• Grow sales by $10,000,000!
  • Reduce costs by 10%!
  • Improve Customer Satisfaction by 5 points!
  • Train 10,000 people!

Why is it when goals are shared, they are usually given in these huge, scary, seemingly insurmountable numbers? The first time it happened to me, I was a young manager taking over a branch in a depressed socio-economic area of my city. When I saw the huge numbers, I completely panicked and felt defeated before I even started. Ironically, that was just the opposite effect from what the goal was supposed to have!

Goals are more than just the numbers given to you by management – they are the lifeblood of having a sustainable company. As managers, we must embrace goal setting and devote the appropriate time to plan our execution to achieve our goals. Goal setting is like most things in life – you’ll get out of it what you put into it! Let’s take a look at three tips for better goal setting:

  • Breaking Goals into Manageable Bites
  • Action Steps
  • Tracking

Breaking Goals into Manageable Bites

Do you know how to eat an elephant? One bite at a time! You do the same thing with big goals. Break them down into more manageable bites. An annual goal can be broken down into quarterly, monthly, weekly, even daily targets – use as small an increment as you need. Are you setting goals for a team of five? Break it down to per person per day. Flying solo on the goals? You can break it down by hour, if that is the bite size that best fits your personality.

For me, I have found starting with quarterly helps. If that is still too big or unwieldy to manage for you, as I said you can go to monthly, then weekly then daily if necessary. See how much more manageable $10,000,000 seems when broken down to the daily level.

  • $10,000,000/365 = $27,397.26
  • Now break it down for your team of five.
  • §$27,397.26/5 = $5579.45
  • $5,600 per person per day seems much more doable than $10,000,000, doesn’t it?

Action Steps

Now that you have your goals broken down into more manageable bites, how are you going to achieve them? This is where action steps come in. Action steps make up the meat of your plan. They give you the road map to achieve your goals. Plan your work and work your plan…in order to achieve our goals!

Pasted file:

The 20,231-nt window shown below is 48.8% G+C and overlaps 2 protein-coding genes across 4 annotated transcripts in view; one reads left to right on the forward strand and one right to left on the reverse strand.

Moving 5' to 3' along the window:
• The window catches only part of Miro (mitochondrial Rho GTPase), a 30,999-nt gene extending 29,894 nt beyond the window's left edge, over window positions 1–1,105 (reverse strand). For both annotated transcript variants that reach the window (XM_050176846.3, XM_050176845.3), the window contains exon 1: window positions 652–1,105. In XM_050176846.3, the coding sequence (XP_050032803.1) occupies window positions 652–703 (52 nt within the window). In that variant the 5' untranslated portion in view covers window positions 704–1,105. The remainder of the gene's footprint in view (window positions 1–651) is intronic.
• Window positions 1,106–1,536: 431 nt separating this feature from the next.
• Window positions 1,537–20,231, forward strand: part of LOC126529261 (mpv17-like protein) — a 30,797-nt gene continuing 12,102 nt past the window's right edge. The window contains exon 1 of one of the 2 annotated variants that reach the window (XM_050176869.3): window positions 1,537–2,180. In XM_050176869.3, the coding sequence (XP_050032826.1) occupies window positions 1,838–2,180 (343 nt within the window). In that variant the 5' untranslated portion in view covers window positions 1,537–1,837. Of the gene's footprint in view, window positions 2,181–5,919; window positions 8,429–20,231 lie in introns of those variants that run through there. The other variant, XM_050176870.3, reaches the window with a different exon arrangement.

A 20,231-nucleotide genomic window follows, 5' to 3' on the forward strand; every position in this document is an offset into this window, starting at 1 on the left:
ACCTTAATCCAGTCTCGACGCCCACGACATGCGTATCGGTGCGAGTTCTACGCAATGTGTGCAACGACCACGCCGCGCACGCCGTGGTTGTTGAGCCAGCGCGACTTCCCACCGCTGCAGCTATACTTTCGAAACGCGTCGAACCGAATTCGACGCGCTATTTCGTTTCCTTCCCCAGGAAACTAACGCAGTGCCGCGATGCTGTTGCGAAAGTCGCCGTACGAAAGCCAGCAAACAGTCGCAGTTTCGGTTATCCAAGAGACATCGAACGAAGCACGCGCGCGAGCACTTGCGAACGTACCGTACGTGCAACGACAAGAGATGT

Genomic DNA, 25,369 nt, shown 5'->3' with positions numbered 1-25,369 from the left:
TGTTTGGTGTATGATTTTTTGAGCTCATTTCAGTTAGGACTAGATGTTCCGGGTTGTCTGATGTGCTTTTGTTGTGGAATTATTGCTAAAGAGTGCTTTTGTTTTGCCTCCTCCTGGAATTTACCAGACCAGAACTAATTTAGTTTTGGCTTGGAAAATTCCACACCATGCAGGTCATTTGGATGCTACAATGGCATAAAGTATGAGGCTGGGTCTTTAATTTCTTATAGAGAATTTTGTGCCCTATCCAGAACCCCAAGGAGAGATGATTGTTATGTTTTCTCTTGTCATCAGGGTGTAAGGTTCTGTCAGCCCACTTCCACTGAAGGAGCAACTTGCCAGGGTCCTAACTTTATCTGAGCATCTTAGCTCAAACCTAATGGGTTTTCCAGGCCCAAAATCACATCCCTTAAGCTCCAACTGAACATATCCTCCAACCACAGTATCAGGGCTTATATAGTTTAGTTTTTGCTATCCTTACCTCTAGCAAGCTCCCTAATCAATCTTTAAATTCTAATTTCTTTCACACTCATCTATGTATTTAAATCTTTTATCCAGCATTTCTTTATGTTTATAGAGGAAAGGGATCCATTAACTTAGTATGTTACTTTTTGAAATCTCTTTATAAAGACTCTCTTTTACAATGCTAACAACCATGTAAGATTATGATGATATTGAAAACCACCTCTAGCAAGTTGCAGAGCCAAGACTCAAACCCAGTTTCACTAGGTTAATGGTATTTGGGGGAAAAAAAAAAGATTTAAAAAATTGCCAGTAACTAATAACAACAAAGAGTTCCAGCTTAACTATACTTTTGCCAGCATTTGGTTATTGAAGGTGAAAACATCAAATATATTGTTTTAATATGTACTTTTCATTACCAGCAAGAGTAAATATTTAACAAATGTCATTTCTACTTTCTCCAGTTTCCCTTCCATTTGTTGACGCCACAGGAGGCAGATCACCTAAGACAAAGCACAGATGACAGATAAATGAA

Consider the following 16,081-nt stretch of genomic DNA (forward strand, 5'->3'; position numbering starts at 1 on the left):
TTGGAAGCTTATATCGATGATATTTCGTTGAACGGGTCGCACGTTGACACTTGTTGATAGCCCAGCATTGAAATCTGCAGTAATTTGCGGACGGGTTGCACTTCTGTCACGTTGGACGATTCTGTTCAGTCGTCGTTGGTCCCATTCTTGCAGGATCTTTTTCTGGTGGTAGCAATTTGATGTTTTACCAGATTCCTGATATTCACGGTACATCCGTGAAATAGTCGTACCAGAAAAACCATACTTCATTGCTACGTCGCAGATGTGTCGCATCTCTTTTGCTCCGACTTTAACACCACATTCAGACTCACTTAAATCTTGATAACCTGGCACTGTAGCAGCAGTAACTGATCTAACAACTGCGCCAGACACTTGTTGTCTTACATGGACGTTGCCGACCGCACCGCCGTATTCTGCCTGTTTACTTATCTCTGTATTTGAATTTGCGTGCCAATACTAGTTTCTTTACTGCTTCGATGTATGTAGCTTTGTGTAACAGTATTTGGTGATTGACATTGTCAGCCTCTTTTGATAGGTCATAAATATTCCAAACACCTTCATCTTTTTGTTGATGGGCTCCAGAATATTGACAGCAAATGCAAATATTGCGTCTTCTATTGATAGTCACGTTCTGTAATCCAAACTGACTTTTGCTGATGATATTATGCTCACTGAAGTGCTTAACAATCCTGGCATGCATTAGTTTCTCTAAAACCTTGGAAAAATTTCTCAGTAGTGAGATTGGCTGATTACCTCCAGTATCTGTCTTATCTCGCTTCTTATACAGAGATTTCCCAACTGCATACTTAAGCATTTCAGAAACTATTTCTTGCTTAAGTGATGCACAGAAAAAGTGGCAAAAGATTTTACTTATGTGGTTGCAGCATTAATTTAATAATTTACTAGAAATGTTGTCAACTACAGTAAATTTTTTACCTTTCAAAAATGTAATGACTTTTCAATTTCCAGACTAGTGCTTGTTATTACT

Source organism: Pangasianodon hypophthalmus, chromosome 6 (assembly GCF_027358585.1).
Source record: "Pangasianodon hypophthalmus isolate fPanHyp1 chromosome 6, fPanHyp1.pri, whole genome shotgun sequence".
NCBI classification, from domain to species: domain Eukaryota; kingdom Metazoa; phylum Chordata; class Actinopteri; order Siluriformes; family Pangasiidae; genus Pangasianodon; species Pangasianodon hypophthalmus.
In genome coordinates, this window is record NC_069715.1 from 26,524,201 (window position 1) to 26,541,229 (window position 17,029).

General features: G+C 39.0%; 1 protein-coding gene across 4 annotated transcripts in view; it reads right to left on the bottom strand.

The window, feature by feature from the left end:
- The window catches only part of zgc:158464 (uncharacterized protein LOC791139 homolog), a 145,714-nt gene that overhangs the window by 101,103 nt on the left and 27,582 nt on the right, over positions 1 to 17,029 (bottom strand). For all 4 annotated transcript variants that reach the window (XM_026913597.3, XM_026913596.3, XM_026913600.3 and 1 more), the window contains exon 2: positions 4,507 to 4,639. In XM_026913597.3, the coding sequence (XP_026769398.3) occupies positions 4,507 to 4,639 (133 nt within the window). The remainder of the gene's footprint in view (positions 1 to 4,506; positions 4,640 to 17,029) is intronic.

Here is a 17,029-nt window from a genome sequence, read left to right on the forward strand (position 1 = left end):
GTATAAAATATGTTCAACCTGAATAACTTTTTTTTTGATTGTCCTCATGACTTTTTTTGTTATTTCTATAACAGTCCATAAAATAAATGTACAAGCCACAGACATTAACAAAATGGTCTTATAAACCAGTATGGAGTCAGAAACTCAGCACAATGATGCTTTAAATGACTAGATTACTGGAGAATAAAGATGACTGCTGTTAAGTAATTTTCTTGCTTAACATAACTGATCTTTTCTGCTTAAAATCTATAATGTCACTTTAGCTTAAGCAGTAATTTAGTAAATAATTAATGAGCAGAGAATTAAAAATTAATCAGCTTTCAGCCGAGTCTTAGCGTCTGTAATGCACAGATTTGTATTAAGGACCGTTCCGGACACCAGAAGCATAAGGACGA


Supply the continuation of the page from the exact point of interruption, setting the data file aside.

When I received a goal of training 10,000 people, I almost had a heart attack. Then I sat down and thought about what that meant. Next I worked on my action steps to achieve that lofty goal.

In this particular situation, I thought about who, what, when, where and how. These helped me think through the different audiences, the components needed for each audience and the production schedule to make them happen. The result was a training program nominated for a public relations award that year!


Goals are great. Results are more important. How do we know the results? Why, tracking, of course. The old adage “you cannot manage what you do not measure” is true! Track progress towards your goals with appropriate frequency (daily, weekly, monthly, etc.). Don’t just look at the actual numbers, though. Look at the action steps, too. I frequently found that numbers fell short when the action steps were circumvented. A good plan (action steps) can’t deliver if it isn’t followed.

I’ve found it helps to create a fun visual for tracking purposes. Just looking at numbers can be boring. Once I used a puzzle. Each incremental improvement in the efficiency achieved put a new piece of the puzzle in place. Once the puzzle was complete, our team got a special treat that was revealed by the completed puzzle. It got to the point where my team was asking me every day when I was going to update the puzzle.

While I’ve primarily been focused on goal setting in a work environment, these tips apply across the board. Want to save money for a special trip or a new car? These tips will work. How about losing weight (my perennial favorite)? If you break down your goal, follow your plan, and track your progress - these tips will work for weight loss, too!

At the end of the day, just remember, when faced with a seemingly insurmountable goal, even an elephant can be eaten one bite at a time.

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